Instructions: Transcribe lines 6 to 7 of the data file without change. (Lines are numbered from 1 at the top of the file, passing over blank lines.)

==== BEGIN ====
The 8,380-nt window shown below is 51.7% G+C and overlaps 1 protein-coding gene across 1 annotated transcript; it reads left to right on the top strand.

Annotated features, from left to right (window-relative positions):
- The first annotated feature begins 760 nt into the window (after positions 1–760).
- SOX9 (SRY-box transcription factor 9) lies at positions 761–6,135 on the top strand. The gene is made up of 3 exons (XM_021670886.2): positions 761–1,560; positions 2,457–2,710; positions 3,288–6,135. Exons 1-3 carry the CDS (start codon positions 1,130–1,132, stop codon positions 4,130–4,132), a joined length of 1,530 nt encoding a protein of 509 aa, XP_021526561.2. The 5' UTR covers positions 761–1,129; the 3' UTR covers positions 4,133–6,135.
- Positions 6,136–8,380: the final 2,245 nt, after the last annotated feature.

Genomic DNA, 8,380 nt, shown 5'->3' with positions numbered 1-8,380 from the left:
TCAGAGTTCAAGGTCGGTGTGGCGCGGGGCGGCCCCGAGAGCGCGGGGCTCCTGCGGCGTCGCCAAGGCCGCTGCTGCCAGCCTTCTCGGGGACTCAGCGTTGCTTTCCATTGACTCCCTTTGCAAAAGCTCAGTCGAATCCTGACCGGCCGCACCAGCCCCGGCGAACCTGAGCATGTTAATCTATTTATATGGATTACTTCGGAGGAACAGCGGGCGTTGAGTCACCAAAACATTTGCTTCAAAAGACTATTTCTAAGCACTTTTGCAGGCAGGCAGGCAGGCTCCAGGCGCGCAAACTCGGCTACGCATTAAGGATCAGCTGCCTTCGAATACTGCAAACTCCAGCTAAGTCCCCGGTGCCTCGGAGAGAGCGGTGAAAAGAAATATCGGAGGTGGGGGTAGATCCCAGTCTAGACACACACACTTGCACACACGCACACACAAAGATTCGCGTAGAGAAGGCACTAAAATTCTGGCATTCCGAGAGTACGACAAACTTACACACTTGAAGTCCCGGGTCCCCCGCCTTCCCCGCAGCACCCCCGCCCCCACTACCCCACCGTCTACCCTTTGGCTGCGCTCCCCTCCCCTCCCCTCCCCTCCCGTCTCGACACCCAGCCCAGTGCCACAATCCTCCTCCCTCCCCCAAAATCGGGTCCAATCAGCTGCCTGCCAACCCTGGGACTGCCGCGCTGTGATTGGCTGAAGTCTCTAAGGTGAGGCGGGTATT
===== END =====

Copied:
Genomic DNA, 8,380 nt, shown 5'->3' with positions numbered 1-8,380 from the left:
TCAGAGTTCAAGGTCGGTGTGGCGCGGGGCGGCCCCGAGAGCGCGGGGCTCCTGCGGCGTCGCCAAGGCCGCTGCTGCCAGCCTTCTCGGGGACTCAGCGTTGCTTTCCATTGACTCCCTTTGCAAAAGCTCAGTCGAATCCTGACCGGCCGCACCAGCCCCGGCGAACCTGAGCATGTTAATCTATTTATATGGATTACTTCGGAGGAACAGCGGGCGTTGAGTCACCAAAACATTTGCTTCAAAAGACTATTTCTAAGCACTTTTGCAGGCAGGCAGGCAGGCTCCAGGCGCGCAAACTCGGCTACGCATTAAGGATCAGCTGCCTTCGAATACTGCAAACTCCAGCTAAGTCCCCGGTGCCTCGGAGAGAGCGGTGAAAAGAAATATCGGAGGTGGGGGTAGATCCCAGTCTAGACACACACACTTGCACACACGCACACACAAAGATTCGCGTAGAGAAGGCACTAAAATTCTGGCATTCCGAGAGTACGACAAACTTACACACTTGAAGTCCCGGGTCCCCCGCCTTCCCCGCAGCACCCCCGCCCCCACTACCCCACCGTCTACCCTTTGGCTGCGCTCCCCTCCCCTCCCCTCCCCTCCCGTCTCGACACCCAGCCCAGTGCCACAATCCTCCTCCCTCCCCCAAAATCGGGTCCAATCAGCTGCCTGCCAACCCTGGGACTGCCGCGCTGTGATTGGCTGAAGTCTCTAAGGTGAGGCGGGTATT